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England’s 1966 World Cup winner Geoff Hurst insists Gareth Southgate’s side should be reaching the quarter-finals in Russia without any excuses.

Gareth Southgate will attend Super Bowl LII in Minnesota on Sunday evening and the England manager believes he can learn a lot from watching the NFL.

Southgate has been Stateside this week as part of a Leaders in Sport gathering and he has also visited the Minnesota Vikings’ new practice facility, as well as attending Saturday’s NBA game between the Minnesota Timberwolves and the New Orleans Pelicans.

On Sunday the Three Lions boss will be at U.S. Bank Stadium to see if New England can defeat the Philadelphia Eagles and win a sixth Super Bowl title in 17 years.

“I think it’s always difficult to go against people with big match experience in finals,” Southgate said. “My experience of finals is that there’s a level of performance that you’re capable of hitting and very often people think you’ve got to find a level above that to win a final, and actually getting as close to your normal level as possible is normally enough because people freeze on big occasions or the distractions of the whole week are detrimental to the performance.

“Normally those guys with the big-match experience that have been through it, it’s a big, big advantage. I don’t know what Philadelphia have in their camp to be able to deal with that but for me, that’s why it’s hard to go against the Patriots really.”

Gareth Southgate is hoping to use what he sees for England.

Southgate, 47, developed an interest in the NFL watching it on Channel 4 when he was growing up but, while his current role’s demands make keeping track of the sport more difficult, he revealed a number of England personnel had also travelled in order to see how the NFL operate.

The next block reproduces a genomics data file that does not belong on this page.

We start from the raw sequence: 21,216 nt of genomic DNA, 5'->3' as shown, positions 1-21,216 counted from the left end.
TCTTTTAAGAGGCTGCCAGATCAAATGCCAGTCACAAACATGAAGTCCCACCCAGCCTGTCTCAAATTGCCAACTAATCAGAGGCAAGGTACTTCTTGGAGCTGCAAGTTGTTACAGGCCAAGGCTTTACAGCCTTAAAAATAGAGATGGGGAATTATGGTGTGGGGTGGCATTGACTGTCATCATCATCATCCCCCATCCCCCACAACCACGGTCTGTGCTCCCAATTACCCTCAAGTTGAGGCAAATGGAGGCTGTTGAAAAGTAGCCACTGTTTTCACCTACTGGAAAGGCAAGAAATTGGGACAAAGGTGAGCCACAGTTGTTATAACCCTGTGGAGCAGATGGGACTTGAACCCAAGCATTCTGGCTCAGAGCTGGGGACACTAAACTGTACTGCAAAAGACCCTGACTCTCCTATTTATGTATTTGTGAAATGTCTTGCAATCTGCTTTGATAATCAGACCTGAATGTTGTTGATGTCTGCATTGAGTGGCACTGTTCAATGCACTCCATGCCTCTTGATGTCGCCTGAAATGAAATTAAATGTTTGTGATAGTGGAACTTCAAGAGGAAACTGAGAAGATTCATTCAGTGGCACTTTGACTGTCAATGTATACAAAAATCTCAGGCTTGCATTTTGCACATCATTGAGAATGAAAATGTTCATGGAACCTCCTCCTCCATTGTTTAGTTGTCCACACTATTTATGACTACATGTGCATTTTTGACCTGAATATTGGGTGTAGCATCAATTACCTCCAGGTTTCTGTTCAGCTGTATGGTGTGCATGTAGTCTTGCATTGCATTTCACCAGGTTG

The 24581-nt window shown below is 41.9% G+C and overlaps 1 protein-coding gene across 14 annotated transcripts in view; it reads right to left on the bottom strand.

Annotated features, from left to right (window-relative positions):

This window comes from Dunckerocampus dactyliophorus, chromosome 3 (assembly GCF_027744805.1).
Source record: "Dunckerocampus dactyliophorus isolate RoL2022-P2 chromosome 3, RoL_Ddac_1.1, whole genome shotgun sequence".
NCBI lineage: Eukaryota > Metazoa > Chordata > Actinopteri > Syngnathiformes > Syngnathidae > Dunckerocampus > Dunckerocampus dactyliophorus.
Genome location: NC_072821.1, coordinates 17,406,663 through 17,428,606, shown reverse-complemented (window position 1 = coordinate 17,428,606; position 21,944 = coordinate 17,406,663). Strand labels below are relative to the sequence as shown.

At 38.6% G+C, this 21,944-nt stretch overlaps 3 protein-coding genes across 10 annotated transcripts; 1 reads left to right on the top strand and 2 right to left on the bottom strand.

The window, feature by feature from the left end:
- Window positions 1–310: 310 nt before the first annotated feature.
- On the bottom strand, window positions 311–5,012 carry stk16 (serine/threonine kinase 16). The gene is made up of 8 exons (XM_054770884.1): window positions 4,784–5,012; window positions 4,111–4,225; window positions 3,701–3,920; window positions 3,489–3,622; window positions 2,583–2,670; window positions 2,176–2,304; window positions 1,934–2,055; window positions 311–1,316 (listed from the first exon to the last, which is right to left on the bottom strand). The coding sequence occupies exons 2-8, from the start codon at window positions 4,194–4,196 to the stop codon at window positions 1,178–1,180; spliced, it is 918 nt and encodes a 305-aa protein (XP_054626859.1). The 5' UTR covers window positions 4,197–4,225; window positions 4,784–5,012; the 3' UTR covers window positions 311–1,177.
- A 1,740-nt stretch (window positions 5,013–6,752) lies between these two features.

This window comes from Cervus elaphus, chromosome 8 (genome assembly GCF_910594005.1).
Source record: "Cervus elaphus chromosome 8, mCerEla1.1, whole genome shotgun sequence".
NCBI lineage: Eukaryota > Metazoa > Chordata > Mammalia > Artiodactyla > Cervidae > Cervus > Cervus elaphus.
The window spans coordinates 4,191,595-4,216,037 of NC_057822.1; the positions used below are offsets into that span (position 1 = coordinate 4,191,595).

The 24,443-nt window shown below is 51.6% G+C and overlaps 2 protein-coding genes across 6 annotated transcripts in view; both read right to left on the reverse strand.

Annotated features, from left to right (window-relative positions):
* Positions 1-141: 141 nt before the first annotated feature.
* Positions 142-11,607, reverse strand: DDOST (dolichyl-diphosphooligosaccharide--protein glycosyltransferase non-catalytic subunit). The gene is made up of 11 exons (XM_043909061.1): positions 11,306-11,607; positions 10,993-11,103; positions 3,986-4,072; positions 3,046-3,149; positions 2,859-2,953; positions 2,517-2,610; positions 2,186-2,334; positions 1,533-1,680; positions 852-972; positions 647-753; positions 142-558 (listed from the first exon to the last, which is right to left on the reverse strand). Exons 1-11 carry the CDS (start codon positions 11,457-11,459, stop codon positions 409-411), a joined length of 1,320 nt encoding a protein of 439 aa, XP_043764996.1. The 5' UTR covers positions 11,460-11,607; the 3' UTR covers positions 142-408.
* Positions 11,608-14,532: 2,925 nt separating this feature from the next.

“One of the reasons some of our guys have travelled is to see how the NFL operate because we don’t have to do things the way they’ve always been done, we can try different things that work,” Southgate said.

“I think sometimes around major tournaments the relationships between our guys and the media has been a bit confrontational and I don’t think it has to be that way. So this [Super Bowl] seems very open, a lot more relaxed, there seems to be a lot more respect between people.

“If you keep always doing what you’ve always done you get the same results.

“The fascination for me is, yes, the occasion, but also watching the coaches on the side and the defensive strategies and attacking strategies of the teams, so there’ll be so much that I’m looking forward to watching as well as just the game and the outcome.

“All of the coaches have been speaking about the details of what is going on and you’re always thinking about how it might relate to your sport.”

Information from the Press Association was used in this report.



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